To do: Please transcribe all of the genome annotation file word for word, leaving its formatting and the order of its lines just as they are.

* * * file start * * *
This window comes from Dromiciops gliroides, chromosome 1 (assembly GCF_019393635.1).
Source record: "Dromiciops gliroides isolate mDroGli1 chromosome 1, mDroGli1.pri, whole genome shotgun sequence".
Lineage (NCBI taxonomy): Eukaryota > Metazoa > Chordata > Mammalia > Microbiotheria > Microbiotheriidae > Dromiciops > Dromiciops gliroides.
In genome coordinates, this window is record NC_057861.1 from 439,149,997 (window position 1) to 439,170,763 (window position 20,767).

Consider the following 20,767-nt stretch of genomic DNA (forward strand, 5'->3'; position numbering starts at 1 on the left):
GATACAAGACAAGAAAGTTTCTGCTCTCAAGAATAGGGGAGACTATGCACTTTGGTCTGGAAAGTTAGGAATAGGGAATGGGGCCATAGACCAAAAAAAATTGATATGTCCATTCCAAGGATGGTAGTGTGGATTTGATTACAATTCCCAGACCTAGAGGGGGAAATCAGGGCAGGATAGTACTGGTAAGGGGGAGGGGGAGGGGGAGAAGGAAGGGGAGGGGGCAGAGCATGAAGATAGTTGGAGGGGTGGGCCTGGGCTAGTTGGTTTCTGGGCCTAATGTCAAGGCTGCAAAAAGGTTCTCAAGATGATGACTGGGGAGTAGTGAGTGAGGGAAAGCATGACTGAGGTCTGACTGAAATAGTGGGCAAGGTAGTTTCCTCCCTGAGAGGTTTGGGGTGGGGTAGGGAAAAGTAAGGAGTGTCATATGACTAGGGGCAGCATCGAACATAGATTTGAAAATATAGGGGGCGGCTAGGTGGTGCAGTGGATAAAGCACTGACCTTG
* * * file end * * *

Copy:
This window comes from Dromiciops gliroides, chromosome 1 (assembly GCF_019393635.1).
Source record: "Dromiciops gliroides isolate mDroGli1 chromosome 1, mDroGli1.pri, whole genome shotgun sequence".
Lineage (NCBI taxonomy): Eukaryota > Metazoa > Chordata > Mammalia > Microbiotheria > Microbiotheriidae > Dromiciops > Dromiciops gliroides.
In genome coordinates, this window is record NC_057861.1 from 439,149,997 (window position 1) to 439,170,763 (window position 20,767).

Consider the following 20,767-nt stretch of genomic DNA (forward strand, 5'->3'; position numbering starts at 1 on the left):
GATACAAGACAAGAAAGTTTCTGCTCTCAAGAATAGGGGAGACTATGCACTTTGGTCTGGAAAGTTAGGAATAGGGAATGGGGCCATAGACCAAAAAAAATTGATATGTCCATTCCAAGGATGGTAGTGTGGATTTGATTACAATTCCCAGACCTAGAGGGGGAAATCAGGGCAGGATAGTACTGGTAAGGGGGAGGGGGAGGGGGAGAAGGAAGGGGAGGGGGCAGAGCATGAAGATAGTTGGAGGGGTGGGCCTGGGCTAGTTGGTTTCTGGGCCTAATGTCAAGGCTGCAAAAAGGTTCTCAAGATGATGACTGGGGAGTAGTGAGTGAGGGAAAGCATGACTGAGGTCTGACTGAAATAGTGGGCAAGGTAGTTTCCTCCCTGAGAGGTTTGGGGTGGGGTAGGGAAAAGTAAGGAGTGTCATATGACTAGGGGCAGCATCGAACATAGATTTGAAAATATAGGGGGCGGCTAGGTGGTGCAGTGGATAAAGCACTGACCTTG